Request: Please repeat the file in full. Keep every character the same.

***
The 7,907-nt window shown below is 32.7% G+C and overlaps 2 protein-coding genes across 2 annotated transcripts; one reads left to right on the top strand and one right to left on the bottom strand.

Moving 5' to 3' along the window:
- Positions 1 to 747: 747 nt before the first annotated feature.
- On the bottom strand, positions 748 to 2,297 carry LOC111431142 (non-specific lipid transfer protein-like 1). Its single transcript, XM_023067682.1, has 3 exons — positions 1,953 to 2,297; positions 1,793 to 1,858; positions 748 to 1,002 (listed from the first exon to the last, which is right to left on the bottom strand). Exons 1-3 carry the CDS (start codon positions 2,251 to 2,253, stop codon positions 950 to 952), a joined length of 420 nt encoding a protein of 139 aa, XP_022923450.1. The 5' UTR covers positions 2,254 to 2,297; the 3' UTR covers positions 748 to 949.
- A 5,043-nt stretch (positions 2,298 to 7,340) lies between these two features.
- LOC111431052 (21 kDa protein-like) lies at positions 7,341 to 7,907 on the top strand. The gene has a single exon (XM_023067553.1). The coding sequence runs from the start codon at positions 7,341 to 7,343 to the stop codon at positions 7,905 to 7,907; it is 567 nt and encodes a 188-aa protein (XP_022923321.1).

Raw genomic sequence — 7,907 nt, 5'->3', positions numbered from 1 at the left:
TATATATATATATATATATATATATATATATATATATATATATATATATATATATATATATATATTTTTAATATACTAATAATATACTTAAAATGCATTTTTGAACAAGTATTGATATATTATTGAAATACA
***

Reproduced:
The 7,907-nt window shown below is 32.7% G+C and overlaps 2 protein-coding genes across 2 annotated transcripts; one reads left to right on the top strand and one right to left on the bottom strand.

Moving 5' to 3' along the window:
- Positions 1 to 747: 747 nt before the first annotated feature.
- On the bottom strand, positions 748 to 2,297 carry LOC111431142 (non-specific lipid transfer protein-like 1). Its single transcript, XM_023067682.1, has 3 exons — positions 1,953 to 2,297; positions 1,793 to 1,858; positions 748 to 1,002 (listed from the first exon to the last, which is right to left on the bottom strand). Exons 1-3 carry the CDS (start codon positions 2,251 to 2,253, stop codon positions 950 to 952), a joined length of 420 nt encoding a protein of 139 aa, XP_022923450.1. The 5' UTR covers positions 2,254 to 2,297; the 3' UTR covers positions 748 to 949.
- A 5,043-nt stretch (positions 2,298 to 7,340) lies between these two features.
- LOC111431052 (21 kDa protein-like) lies at positions 7,341 to 7,907 on the top strand. The gene has a single exon (XM_023067553.1). The coding sequence runs from the start codon at positions 7,341 to 7,343 to the stop codon at positions 7,905 to 7,907; it is 567 nt and encodes a 188-aa protein (XP_022923321.1).

Raw genomic sequence — 7,907 nt, 5'->3', positions numbered from 1 at the left:
TATATATATATATATATATATATATATATATATATATATATATATATATATATATATATATATATTTTTAATATACTAATAATATACTTAAAATGCATTTTTGAACAAGTATTGATATATTATTGAAATACA